Safdie brothers’ ‘Good Time’ is frenzied cinematic trip

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Grade: 4.0 / 5.0

“Good Time” seems, at first, like the story of a robbery gone bad. What it’s really after is seeing how many puzzles, traps and sticky situations Robert Pattinson’s character Connie Nikas can get himself out of. Connie is a young career criminal with a superiority complex and a deep love for his brother, Nick.

Played by co-director Ben Safdie, Nick was only along for the ride of the robbery his brother planned when he trips through and shatters a glass window, alerting the cops who were already on the Nikas brothers’ heels.

When Nick is arrested for the crime they committed together, Connie is thrown into a race against time to get his brother out of jail without getting caught.

The brothers’ bond is central to the film. Despite the fact that we only really see them together during the first act, Connie’s actions for the remainder of the film are largely driven by his love for his brother. In the moments the pair share on screen, Connie provides validation for Nick, who has a developmental disability. During a Q&A session, the Safdie brothers stated that they chose to cast Ben Safdie, despite his not having a disability, as Nick because of the long and demanding days on set.

Connie instructs Nick throughout the robbery, and afterward reminds him that he was integral to their emergence with a bag full of cash. Nick’s presence alone was threatening enough, sheerly because of his stature, to convince the bank teller to hand over the dough they sought.

But on their walk home, the brothers get stopped by the cops, prompting a chase that shifts Connie’s demeanor from one of support to one of desperation — and Nick just can’t keep up.

As the film pushes on after Nick’s arrest, it seems that Connie’s demeanor undergoes a more overarching shift as well. Although his love for his brother is never in doubt, his motives seem to change from the singular desire to get his brother out of jail to survival and then to proving his intellectual superiority over all the individuals he encounters while evading arrest.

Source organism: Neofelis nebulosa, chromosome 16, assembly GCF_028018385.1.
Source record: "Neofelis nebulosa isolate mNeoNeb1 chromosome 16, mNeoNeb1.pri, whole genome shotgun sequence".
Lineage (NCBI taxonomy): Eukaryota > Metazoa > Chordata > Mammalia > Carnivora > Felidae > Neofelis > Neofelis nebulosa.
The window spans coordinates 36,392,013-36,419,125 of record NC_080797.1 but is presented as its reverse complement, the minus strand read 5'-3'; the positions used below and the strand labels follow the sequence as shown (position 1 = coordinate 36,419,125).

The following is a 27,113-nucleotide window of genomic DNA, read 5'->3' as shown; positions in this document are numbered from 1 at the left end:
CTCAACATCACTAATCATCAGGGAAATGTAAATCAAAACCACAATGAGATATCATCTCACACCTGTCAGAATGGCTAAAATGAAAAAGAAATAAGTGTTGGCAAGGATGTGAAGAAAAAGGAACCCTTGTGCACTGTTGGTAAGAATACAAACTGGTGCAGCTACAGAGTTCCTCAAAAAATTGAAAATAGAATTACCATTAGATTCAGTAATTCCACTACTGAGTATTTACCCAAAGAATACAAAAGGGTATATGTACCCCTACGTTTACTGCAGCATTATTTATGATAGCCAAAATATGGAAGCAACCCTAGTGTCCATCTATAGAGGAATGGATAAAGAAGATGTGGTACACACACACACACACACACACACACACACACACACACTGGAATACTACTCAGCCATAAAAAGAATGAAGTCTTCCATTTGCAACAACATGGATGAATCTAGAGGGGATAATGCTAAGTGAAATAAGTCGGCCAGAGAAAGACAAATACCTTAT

Thus, the true conflict of the film is revealed: Connie’s belief that he is smarter, faster and better than those around him was once subdued because he had control of his brother. When all that he has is himself, his condescension and selfishness are unambiguously revealed. For this reason, it’s equally as stimulating intellectually as it is visually.

“Good Time” is both visually and sonically electrifying — pulsing with tension and panic, painted in brilliant hues of blues, reds, greens and purples.

The best shot of the film comes at the end: an extended beat of ecstasy and reflection we share with Connie in the back of a cop car. The image and color of the scene are meditative — perhaps the only calm moment of the film — despite the fact that Connie is having several critical realizations at once.

We see his ego collapse, his panic peak and then die down; he realizes what he has to do, and we see that thought process across his face. It’s superb acting on Pattinson’s part and likely the result of excellent direction from the Safdie brothers.

Though the film is a wild ride, and despite Pattinson’s captivating performance, “Good Time” left much to be desired in the way of character background and complexity. The Safdie brothers worked with Pattison at length to develop Connie and Nick’s backgrounds, but we hardly see any of that in the film. As a result, we’re left feeling that Connie is just an overly simplistic character with an overinflated ego and a hero complex.

But perhaps not much more than this — in addition his apparent pathological lies — is needed from Connie’s character narratively. Pattinson’s nuanced performance may compensate for the background his character lacks in the film. Connie spirals out, leaving human collateral damage in his wake.

The film seems intent on disorienting its audience — throwing us off course into a frenzy that parallels Connie’s — and Oneohtrix Point Never’s score is central to that tension, keeping us constantly on edge. In short, “Good Time” has the futuristic imagery of sci-fi classic “Blade Runner,” and combines it with a simple action-crime conflict for an eclectic film that delivers exactly what its title promises.

Contact Sophie-Marie Prime at [email protected].